Over lunch at the J&G Pizza and Steak House after the final Sunday morning service, some members talked about losing young families to congregations that could provide age-specific Sunday school classes and youth activities. Some others thought that was a poor excuse to leave.
Regardless, they left.
Coston also alluded to an undefined controversy in the early 1980s after which, he said, mostly those with close ties to founding members remained.
Somewhere in that conflation of decline, a congregation that was thriving 50 years ago dwindled until closing its doors was the only option.
Coston introduced his final sermon as “the last lesson of the Ragsdale Church of Christ.”
But before starting on the first point, he recounted some history.
Ragsdale began as a “planter church” in the early 1950s; such churches were intended to take the Gospel out of the county seats and population centers to smaller communities. The congregation met for a while in a school building. Often, he said, it was just a handful of women and one man, R.H. Carr, who led singing, preached and served communion.
After a few years, L.L. and Annie Austell, Emily Smartt’s parents, donated land to build the building from the “100 acres, more or less,” where they farmed. L.L. also drove a road grader and painted houses. Annie was a school teacher.
“They donated an acre of ground, and this building was built. And the congregation began to thrive, and it existed for 70-something years,” the preacher said.
In the thriving years, the congregation supported at least three men as they prepared to preach. One of them, Kip Green, preacher and elder for the North Jefferson Church of Christ in Birmingham, Ala., graduated from Freed-Hardeman University in 1999.
Green said his grandparents, Earvin and Thelma Green, “first began attending the Lord’s church at Ragsdale way back in the mid-’50s.” He called the congregation’s support a sign of confidence and heritage.
Neat, handwritten entries in a worn red ledger from the 1970s detail other Ragsdale efforts — support for Samoa Mission, for the East End church and Sunny Acres children’s home.
“We’re grateful,” Coston said, pausing. “We think of all the good. Remember that — all the good.”
The Smartts sold most of the original acreage a few years back to a young farmer, Greg Barton, who attends a nearby congregation. The acre where the Ragsdale building stands will become his as well in exchange for his donation to Churches of Christ Disaster Relief Effort Inc. in Nashville. After final expenses are covered, any remaining church funds will also go to the relief agency.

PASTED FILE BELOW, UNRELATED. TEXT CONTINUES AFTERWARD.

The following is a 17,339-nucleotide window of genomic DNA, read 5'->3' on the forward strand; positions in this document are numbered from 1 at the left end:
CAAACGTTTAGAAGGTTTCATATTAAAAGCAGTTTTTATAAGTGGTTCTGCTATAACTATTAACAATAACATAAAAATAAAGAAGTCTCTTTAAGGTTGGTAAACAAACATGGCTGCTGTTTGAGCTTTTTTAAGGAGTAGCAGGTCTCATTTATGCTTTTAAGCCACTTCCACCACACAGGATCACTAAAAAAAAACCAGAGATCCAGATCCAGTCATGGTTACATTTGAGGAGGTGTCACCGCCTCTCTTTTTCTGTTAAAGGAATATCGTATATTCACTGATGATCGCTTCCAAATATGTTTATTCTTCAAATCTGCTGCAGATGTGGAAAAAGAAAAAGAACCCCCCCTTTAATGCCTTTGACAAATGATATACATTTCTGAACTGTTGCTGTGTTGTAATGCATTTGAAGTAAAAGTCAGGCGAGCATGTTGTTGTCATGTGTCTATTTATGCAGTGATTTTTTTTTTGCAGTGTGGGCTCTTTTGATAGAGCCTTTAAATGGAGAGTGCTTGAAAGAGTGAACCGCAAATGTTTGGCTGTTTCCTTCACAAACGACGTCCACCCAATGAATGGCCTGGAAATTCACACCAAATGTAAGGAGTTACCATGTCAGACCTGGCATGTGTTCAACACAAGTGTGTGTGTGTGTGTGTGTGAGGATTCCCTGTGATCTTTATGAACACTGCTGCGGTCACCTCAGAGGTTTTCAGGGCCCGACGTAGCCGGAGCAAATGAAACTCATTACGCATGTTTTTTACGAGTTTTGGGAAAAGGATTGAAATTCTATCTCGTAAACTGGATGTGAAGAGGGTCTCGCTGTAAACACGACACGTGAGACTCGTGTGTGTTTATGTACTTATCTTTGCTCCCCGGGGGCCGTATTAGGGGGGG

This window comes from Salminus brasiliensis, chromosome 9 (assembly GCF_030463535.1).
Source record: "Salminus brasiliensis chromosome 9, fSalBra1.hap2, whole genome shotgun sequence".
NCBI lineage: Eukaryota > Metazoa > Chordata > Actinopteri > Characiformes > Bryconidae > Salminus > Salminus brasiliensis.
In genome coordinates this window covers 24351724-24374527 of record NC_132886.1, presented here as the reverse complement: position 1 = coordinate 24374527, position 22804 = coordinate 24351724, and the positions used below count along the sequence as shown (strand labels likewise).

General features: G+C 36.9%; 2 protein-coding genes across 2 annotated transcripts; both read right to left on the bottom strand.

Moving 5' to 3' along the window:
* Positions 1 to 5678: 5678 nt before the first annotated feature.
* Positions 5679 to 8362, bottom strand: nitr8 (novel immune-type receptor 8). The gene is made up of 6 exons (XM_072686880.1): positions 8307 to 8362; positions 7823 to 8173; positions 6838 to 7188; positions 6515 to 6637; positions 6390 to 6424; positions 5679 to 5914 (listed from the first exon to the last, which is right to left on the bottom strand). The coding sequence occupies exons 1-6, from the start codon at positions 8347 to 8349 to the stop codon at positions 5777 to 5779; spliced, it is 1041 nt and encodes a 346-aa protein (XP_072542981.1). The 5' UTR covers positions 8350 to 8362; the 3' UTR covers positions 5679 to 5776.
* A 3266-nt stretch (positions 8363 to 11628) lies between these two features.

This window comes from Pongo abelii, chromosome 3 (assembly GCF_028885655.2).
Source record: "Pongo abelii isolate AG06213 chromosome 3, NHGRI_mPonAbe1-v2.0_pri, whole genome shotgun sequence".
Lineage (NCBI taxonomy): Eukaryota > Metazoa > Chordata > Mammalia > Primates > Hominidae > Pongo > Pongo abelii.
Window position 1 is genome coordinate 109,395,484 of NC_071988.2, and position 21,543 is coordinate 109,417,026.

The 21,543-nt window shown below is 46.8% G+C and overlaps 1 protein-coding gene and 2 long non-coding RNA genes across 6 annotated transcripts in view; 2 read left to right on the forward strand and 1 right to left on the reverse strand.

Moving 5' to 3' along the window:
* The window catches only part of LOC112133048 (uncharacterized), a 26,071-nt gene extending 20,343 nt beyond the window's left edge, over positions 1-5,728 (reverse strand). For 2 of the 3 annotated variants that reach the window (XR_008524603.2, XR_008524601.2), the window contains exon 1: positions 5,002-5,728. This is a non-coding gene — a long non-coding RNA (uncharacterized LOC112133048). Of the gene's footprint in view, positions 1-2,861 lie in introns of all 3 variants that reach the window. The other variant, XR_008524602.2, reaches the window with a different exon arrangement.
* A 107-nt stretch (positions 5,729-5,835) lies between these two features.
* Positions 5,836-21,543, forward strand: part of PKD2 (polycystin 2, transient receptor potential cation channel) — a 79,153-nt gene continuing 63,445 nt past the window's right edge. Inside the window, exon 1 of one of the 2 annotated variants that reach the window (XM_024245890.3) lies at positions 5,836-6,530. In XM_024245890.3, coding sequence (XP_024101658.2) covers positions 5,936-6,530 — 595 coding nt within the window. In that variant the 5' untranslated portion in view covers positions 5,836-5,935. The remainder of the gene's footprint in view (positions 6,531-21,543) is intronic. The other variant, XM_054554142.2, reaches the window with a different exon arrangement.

“So many places have built new buildings, and other denominations have bought the old buildings,” Kenny Smartt explained. “That’s not what my grandfather wanted.”
So rather than sell to a group that might not worship in what Smartt called “the New Testament way,” the building will be torn down, replaced by fields of corn or soybeans or maybe wheat.
“It’ll be sad to see it gone, but that’s the way my grandfather would have wanted it.”
Three houses remain on the original land, one owned by Emily, who raised Kenny and his sisters there; another by Kenny; and a third by Coston.
The east window of Kenny’s home looks out toward the church building. When he saw people begin to gather for the singing, he loaded up in the truck and headed over to unlock it.
“It’s been hard on my mother,” Kenny said. She has lived on the property since 1957.
“I’m holding up better than I thought I would,” Emily said softly during the singing.
She has gone there all her life. She remembers her mother making clothes for Honduran orphans the church once helped. She remembers being there with her parents and late husband.
She said she hopes Ragsdale will be remembered as a congregation “that put all of our faith and trust and love into the Lord who we knew would be walking beside us every step we took — if we were walking like he had told us to do.”
“Today,” Coston said as he concluded his final sermon, “it’s my duty to encourage members to start worshiping in another congregation of your choice. We have plenty of places to worship our God, and we’ll go and worship regularly. We step into the annals of church history.”
People keep asking him, “What are you going to do?” he said.
“Well,” he replies, “I’m going to worship God every Sunday.”
“The other day I was planting more daffodils,” Coston reflected. “It’s one of the very first flowers of late winter and early spring. But the daffodils bloom about seven days, and they’re gone. Life is like the daffodils.”
It doesn’t come with guarantees.
“Sears and Roebuck came up with that idea,” he said.
Instead, he told them, life is like grass.
“It’s not long from the first of March to the last of October — about 25 mowings if you mow every week.”
Then it’s gone.
CHERYL MANN BACON is a Christian Chronicle correspondent who served for 20 years as chair of the Department of Journalism and Mass Communication at Abilene Christian University. In retirement, she is enjoying freelance writing and consulting, especially with churches. Contact her at [email protected].